I've had projects in the past where someone is so incredibly excited about a new piece of software or hardware that they want to shoehorn it in even if it's not the best solution for the learners. The next time this happens, I'm going to continue to advocate respectfully for basing our decisions on the learners rather than wanting to use a shiny new toy. However, this time I'll do this knowing there are a large number of others in the industry that back up this viewpoint.

Get more involved with the online community
You know what was unexpectedly fantastic about DevLearn? Getting to interact with all my fellow learning professionals on the backchannel. It may be the thing I miss most now that the conference is over.

In the past I've been rather shy about actively engaging with the online community of learning professionals, but I'm going to push myself to do more from now on. There's serious value in tapping in to the insights and experiences of people in the same role as me, but outside of my workplace. I'm also hoping that getting involved with the community will help push my ideas and project even farther.

The only thing I may need some pointers on is where exactly are the best places for chatting with others in the industry.

Keep sharing
Twitter and this blog helped me reach a surprisingly large number of people during DevLearn, so I'm going to keep up with both and see how it works out.

As well, one of my conference highlights was hearing how people tackled different learning projects, so I thought I'd do what I can to contribute to the conversation by sharing my own work when possible.  I work for a financial institution, so I obviously I have to edit what I share because of privacy issues, but I'm hoping what I can disclose about my projects will be enough to help others learn from my successes and problems, and maybe even help me get some constructive feedback along the way.

Continue learning
If there's anything a technology-based conference will remind you of, it's the fact that you have to continually keep building your skills in order to stay current. I'm definitely going to be making the most out of YouTube, blogs, and my membership so that I can keep broadening and deepening my technology skills.

That said, if there's anything to be noted from DevLearn's choices in keynote speakers it's that there are insights to be gained from outside the industry. That's why I'm going to keep challenging myself to learn skills that aren't directly connected to instructional design. For instance, right now I'm taking a millinery course at a local college. Sure hat making is unlikely to directly influence how I design a course, but you never know what sort of design principles or life lessons I could gain from it that might indirectly help me find new or better ways to teach.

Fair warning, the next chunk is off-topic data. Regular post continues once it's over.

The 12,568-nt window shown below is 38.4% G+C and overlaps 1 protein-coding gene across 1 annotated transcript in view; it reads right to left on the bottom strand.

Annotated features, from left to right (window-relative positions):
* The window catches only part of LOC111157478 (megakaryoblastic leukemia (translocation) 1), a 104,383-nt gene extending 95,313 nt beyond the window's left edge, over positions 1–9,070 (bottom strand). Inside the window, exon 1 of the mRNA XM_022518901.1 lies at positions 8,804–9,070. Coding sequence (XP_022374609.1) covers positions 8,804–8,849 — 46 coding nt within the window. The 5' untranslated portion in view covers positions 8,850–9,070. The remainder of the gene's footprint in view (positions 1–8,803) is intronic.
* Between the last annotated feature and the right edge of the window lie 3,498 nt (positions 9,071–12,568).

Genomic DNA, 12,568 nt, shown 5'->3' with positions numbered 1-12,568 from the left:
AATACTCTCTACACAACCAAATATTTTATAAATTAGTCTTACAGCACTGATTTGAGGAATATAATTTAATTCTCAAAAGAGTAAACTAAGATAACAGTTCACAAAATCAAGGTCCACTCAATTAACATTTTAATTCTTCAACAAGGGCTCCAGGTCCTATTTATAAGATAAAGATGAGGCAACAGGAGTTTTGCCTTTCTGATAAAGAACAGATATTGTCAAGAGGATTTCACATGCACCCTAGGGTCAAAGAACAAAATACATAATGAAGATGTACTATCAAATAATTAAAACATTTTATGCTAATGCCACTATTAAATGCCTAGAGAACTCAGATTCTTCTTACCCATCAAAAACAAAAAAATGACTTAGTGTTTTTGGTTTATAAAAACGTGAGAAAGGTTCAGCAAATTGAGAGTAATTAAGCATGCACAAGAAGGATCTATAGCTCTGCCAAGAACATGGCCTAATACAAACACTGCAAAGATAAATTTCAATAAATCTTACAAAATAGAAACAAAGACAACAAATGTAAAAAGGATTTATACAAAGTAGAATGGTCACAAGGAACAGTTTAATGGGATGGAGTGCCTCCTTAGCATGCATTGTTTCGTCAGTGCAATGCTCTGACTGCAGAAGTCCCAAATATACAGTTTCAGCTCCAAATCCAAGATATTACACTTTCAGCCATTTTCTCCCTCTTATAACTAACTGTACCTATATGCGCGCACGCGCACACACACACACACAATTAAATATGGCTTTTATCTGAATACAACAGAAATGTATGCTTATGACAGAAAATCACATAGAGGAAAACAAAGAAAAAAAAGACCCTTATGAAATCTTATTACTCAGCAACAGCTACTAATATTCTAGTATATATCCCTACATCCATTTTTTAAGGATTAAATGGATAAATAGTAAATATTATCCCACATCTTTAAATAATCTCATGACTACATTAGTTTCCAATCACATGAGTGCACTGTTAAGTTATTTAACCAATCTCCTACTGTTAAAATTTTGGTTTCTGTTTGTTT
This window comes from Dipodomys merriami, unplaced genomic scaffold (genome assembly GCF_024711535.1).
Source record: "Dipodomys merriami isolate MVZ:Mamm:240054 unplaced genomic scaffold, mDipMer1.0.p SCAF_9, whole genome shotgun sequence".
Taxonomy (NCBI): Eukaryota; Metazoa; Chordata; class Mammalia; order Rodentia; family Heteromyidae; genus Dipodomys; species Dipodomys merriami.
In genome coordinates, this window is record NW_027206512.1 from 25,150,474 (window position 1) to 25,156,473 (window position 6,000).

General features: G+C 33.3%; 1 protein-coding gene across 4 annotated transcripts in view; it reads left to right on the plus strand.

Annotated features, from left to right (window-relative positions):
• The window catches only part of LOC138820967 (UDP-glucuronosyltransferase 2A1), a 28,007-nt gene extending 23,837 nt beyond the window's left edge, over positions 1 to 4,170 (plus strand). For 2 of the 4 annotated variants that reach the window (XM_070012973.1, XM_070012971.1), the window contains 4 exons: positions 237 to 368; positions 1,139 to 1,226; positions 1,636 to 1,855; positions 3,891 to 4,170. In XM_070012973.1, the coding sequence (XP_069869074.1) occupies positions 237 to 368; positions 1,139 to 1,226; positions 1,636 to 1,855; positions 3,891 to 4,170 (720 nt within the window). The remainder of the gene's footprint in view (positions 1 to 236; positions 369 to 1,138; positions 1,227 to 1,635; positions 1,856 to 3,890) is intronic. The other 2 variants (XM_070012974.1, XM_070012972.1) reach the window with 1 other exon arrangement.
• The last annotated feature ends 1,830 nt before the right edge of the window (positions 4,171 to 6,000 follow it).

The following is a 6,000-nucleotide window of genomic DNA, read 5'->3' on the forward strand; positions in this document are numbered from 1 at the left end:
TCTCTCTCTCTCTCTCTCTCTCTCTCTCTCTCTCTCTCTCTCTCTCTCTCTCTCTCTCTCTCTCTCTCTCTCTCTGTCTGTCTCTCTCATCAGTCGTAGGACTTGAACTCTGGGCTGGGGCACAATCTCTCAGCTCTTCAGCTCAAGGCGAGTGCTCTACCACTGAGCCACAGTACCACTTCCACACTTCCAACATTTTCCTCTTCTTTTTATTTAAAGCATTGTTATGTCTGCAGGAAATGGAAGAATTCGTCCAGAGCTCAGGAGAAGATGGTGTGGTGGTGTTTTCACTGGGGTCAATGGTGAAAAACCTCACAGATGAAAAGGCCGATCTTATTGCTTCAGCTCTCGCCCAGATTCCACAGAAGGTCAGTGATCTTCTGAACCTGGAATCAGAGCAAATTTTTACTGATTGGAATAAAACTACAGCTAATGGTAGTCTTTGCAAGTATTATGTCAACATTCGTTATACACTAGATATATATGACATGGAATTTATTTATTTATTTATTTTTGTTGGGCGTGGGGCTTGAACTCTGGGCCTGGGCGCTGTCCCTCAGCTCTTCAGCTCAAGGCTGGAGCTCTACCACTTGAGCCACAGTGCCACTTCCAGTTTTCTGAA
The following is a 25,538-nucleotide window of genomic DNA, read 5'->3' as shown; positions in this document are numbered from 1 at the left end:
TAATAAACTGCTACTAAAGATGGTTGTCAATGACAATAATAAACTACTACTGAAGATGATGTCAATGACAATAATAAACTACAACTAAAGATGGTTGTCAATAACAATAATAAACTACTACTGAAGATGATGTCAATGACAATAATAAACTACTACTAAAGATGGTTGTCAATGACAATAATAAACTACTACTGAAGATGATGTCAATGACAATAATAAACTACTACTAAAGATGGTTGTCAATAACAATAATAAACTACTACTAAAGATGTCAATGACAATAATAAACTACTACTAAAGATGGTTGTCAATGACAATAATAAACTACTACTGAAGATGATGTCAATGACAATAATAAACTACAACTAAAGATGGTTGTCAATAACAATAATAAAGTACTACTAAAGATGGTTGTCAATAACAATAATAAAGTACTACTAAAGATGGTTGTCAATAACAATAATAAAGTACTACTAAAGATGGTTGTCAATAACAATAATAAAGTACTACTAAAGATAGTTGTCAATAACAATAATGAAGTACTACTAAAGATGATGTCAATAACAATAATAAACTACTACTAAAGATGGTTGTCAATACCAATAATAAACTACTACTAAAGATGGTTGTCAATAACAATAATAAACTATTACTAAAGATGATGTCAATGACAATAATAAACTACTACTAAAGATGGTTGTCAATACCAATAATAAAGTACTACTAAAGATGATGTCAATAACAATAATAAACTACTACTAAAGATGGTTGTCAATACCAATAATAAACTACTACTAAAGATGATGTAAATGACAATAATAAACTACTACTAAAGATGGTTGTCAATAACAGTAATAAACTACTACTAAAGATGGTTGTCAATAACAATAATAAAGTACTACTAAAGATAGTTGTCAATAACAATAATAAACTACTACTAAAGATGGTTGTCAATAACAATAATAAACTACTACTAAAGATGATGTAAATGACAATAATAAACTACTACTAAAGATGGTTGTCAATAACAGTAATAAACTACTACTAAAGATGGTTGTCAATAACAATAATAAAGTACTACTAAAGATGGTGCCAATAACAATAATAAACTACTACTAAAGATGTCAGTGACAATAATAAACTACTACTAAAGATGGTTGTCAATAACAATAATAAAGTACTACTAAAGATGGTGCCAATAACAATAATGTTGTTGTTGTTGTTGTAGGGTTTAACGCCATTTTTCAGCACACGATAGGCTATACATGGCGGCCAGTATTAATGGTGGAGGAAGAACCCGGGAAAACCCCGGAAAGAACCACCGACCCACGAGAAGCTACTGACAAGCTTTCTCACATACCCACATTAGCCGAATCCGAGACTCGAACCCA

So those are my plans for the next year. I'd love to know what you're doing to keep motivated post-conference?

Sunday, November 4, 2012

DevLearn Bonus content: "Coca Cola: Taste Around the World"

This ridiculous bonus content is dedicated to my co-workers who enticed me to attempt this.

This is a tale of woe and pain. It is a cautionary tale that is not for the faint of heart. Learn from my mistakes so that you too will never feel the curse of "Taste Around the World".

Okay, I'm being melodramatic and silly, but this really is an opportunity for you to avoid the terrible mistake that I did: the mistake of trying to take on the Coca Cola Taste Around the World all on my own.

It all started with searching for things to do in Vegas while I attended DevLearn. Not traveling with anyone from work, and not knowing if I'd make any friends at the conference, I Googled "bizarre things to do in Vegas" to try and find something off the beaten track to check out on my own. When I saw that the Coca Cola store near my hotel had a drink platter that featured a number of unusual soft drinks from around the world, I knew I had found something I had to sample.

I had tried a smaller version of this at Epcot Center in Florida and I have an exceptionally high sugar tolerance, so I thought I could tackle this one by myself. I headed off to the store Thursday night, scampered up to the second floor, ordered my platter, and was presented with THIS:

Oh good god, what had I gotten myself into!

Soooooo.... yeah. Any normal person would have sensibly had a sip of each and called it a day. I'm clearly not a normal person, though, so I pulled out a pen, started downing the entire first cup, and began taking notes.

I'd say I got through the first tray before I started feeling a bit off, and that was with giving myself permission not to finish 2 of the drinks due to their intolerably bad taste. And yet, I kept on going. Why? An inherently stubborn and persistant personality I suppose. I'll also accept naiveté... or in-the-moment stupidity.